Initial JDK 11 RFR of JDK-8173382: Add -source 11 and -target 11 to javac - Java Bug System & JDK-8193291: Add SourceVersion.RELEASE_11

joe darcy joe.darcy at oracle.com
Tue Dec 12 23:20:26 UTC 2017


Hi David,


On 12/12/2017 1:32 PM, David Holmes wrote:
> Hi Joe,
>
> On 13/12/2017 7:27 AM, joe darcy wrote:
>> Hi David,
>>
>>
>> On 12/12/2017 1:11 PM, David Holmes wrote:
>>> Hi Joe,
>>>
>>> On 12/12/2017 5:04 PM, joe darcy wrote:
>>>> Hello,
>>>>
>>>> With the JDK 11 line of development opening up in a few days, a few 
>>>> changes are needed to prepared to turn a JDK 10 code base into a 
>>>> JDK 11 one including:
>>>>
>>>>      JDK-8173382: Add -source 11 and -target 11 to javac
>>>>      JDK-8193291: Add SourceVersion.RELEASE_11
>>>>
>>>>      Webev:
>>>>          http://cr.openjdk.java.net/~darcy/8173382.1/
>>>>      CSRs:
>>>>          JDK-8193350: Add -source 11 and -target 11 to javac
>>>>          JDK-8193351: Add SourceVersion.RELEASE_11
>>>>
>>>> Please review the preliminary webrev and CSRs.
>>>
>>> I don't see a change to the actual JDK version as part of this ?? 
>>
>> Correct; the webrev to date is the langtools portion of the new JDK 
>> groundbreaking, the same subset of groundbreaking I looked at for the 
>> 9 -> 10 transition. Other pieces are needed too, including HotSpot 
>> changes and the actual version update.
>
> So what is the overall transition strategy here? I don't see how you 
> can change javac to default to -source/-target 11 prior to bumping the 
> actual version to 11. Or do you expect all the additional pieces to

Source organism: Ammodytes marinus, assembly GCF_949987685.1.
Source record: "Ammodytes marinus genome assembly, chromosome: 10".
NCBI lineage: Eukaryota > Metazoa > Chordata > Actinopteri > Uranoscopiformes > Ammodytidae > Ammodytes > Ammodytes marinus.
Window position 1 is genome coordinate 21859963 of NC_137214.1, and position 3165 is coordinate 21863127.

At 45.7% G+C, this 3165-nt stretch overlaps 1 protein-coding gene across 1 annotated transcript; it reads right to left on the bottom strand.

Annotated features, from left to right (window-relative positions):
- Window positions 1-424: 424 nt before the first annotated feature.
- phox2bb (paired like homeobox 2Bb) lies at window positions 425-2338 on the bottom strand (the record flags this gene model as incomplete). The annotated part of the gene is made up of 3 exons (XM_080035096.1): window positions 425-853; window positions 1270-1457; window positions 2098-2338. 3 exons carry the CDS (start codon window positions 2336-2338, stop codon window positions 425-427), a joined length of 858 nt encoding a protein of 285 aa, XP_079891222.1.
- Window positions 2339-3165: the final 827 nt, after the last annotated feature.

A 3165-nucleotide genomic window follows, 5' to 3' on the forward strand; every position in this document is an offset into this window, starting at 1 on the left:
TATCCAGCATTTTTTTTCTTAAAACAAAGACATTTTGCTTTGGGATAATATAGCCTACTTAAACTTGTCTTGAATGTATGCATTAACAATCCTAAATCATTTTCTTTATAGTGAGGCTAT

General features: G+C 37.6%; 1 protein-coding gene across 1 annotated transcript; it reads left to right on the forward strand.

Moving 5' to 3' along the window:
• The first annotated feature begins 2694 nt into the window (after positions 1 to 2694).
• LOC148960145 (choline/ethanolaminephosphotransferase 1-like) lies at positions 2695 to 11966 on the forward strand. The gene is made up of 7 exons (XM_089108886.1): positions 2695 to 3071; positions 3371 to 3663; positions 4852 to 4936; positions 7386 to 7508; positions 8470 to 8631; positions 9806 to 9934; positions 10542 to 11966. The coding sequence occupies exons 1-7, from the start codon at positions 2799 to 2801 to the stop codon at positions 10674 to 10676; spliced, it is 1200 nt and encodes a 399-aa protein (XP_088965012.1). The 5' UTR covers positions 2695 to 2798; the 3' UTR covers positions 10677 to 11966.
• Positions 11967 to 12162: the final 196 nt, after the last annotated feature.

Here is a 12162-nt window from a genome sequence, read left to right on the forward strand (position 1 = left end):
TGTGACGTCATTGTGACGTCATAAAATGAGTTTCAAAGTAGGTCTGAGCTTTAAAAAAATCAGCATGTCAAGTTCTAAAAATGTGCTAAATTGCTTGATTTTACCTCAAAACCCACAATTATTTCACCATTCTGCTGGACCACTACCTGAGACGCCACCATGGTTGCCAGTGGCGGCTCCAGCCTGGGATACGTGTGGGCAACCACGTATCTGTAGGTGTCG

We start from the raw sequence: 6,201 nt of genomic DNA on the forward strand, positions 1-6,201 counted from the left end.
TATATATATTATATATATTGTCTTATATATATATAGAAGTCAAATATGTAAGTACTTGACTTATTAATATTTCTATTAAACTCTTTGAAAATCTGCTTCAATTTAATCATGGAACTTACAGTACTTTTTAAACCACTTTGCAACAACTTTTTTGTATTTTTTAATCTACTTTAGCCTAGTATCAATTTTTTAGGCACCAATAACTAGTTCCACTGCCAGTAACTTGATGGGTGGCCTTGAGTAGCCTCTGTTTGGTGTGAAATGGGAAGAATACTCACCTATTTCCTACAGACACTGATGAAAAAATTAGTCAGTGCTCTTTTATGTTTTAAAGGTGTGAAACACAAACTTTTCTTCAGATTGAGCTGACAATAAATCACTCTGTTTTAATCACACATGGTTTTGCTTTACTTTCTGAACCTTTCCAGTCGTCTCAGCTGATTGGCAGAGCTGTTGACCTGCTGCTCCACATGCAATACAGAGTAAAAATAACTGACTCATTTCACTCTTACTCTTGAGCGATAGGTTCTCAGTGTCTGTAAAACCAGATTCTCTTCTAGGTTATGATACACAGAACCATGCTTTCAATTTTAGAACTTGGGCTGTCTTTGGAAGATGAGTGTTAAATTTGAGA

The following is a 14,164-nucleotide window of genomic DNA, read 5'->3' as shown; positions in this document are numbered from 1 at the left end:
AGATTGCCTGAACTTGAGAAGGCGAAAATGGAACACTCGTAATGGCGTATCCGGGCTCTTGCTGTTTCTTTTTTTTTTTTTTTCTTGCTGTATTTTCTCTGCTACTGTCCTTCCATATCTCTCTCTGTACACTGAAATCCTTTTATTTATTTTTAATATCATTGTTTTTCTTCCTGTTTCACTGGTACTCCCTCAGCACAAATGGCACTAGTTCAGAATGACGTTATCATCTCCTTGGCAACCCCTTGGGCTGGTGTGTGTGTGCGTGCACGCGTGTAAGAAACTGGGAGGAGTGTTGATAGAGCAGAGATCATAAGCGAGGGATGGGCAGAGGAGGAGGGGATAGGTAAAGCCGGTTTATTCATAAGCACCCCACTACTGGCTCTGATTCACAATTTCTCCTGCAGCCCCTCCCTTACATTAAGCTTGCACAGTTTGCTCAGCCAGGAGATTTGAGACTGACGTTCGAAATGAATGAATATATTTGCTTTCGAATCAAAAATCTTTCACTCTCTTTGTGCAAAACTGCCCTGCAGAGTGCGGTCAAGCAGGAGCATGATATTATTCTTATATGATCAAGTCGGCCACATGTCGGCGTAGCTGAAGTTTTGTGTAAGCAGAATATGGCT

> come together at the same time?
>

For background, what we've done in the past is at the very start of a 
new JDK release, first create -source/-target ${N+1} that begin as 
aliases for ${N} and are the default -source/-target for javac. [1] As 
new language features are developed, the javac implementation adds 
allowFeatureFoo() predicates which turn into

     return sourceOptionBeingUsed >= firstSourceWhichAllowsFeature

So the operational distinction between -source ${N} and -source ${N+1} 
comes about after language changes have been made for release ${N+1}. 
For -target, since there is often not a hard dependency between new Java 
language features and JVM features, an operational distinction between 
successive values of -target, and thus successive class file versions, 
can come about later in the release. For example, in JDK 10 the language 
feature var/local variable type inference enabled by -source 10 was in 
JDK 10 builds a few months before -target 10 mapped to an updated class 
file version.

We could follow the same path for the JDK 10 -> 11 transition. Paul has 
suggested also updating the class file version at the same time this 
time around.

HTH,

-Joe

[1] Way back when, the new -source/-target values were added without 
simultaneously being made the default. This increased maintenance costs 
of javac tests and led us to implement the current policy.


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